I find this to be an interesting trap that the devil continues to use on us to this day – that when God says “no” to something, that God is holding back something good from us. Let’s consider that if God says no to a situation or request that we’ve made, God has something better than what we would’ve settled for. When God says “no”, we can trust that God is protecting us from something awful and has something significantly better in mind for us 🙂
As a mom with 3 wonderful kids, I’m super high on my kids. I think they’re amazing, funny, intelligent, kind, wonderful and they can almost walk on water, almost ,) With that being said, I’ve noticed that my gentle efforts to wake them up every morning are sometimes not as effective as something less gentle – we call this the defcon 5-1 approach 🙂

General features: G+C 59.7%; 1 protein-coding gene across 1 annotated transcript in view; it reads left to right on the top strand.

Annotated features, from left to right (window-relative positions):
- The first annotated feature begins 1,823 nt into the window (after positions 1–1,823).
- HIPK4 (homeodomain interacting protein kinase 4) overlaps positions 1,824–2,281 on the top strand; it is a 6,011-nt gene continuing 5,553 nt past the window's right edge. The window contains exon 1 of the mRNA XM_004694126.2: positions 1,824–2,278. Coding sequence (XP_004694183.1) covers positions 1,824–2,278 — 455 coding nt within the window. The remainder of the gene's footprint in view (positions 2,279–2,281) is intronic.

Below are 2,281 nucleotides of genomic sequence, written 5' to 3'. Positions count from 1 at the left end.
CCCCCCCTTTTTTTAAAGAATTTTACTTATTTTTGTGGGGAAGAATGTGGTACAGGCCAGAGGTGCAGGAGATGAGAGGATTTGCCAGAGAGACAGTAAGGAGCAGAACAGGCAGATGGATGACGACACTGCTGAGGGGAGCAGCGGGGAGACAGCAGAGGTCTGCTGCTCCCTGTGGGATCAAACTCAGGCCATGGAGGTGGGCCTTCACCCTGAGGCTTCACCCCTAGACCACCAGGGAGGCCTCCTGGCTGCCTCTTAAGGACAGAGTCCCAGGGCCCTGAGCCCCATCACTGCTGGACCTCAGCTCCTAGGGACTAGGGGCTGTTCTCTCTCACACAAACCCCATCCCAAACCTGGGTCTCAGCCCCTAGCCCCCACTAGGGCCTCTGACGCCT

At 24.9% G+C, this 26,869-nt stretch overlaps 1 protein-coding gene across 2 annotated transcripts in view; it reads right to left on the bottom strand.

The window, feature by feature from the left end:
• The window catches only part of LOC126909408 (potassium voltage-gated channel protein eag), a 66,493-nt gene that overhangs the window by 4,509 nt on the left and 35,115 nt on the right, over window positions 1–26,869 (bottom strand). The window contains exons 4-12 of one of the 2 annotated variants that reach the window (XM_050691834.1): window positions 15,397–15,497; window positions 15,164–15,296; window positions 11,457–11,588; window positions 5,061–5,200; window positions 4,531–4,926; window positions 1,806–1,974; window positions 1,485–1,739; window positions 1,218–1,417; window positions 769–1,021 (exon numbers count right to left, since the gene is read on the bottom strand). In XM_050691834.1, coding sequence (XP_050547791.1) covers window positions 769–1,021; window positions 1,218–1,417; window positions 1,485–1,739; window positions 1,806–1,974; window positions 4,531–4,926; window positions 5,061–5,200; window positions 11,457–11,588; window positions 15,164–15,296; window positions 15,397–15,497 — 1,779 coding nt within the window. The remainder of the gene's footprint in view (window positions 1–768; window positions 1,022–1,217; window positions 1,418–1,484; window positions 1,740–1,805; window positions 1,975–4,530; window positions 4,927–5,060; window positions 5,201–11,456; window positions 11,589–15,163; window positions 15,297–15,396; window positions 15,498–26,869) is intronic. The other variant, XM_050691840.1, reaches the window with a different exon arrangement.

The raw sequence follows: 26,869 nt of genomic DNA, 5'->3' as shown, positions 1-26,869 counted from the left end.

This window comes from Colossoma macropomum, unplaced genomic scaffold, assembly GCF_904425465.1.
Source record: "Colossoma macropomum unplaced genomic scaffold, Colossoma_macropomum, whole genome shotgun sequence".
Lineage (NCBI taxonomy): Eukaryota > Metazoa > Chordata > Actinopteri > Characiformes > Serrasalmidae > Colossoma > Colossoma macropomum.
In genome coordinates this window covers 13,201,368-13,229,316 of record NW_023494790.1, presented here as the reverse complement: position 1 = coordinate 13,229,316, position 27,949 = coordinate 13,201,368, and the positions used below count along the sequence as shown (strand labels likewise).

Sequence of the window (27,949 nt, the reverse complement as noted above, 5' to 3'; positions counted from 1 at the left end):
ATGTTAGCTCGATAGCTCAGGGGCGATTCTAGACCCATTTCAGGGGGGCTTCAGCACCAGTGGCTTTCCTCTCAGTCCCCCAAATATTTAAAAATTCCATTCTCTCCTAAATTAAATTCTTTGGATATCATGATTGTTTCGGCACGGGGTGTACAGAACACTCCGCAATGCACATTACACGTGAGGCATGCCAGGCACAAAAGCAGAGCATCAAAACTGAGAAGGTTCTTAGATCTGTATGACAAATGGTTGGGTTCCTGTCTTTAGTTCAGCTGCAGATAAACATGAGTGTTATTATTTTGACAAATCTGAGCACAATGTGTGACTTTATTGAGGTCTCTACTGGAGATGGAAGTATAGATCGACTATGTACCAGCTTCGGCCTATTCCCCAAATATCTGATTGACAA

While it’s unfortunate, it is also true that we sometimes learn the best and grow the most through hardship and struggle. Even though I want to insulate my kids & protect them from every single hardship & struggle, this isn’t always what is in their longterm best interests. Perhaps God sees us with the same perspective, knowing that we often grow and mature the most when we wrestle with hardships and struggle. Perhaps this is why James says that we’re to be grateful for adversities – ouch!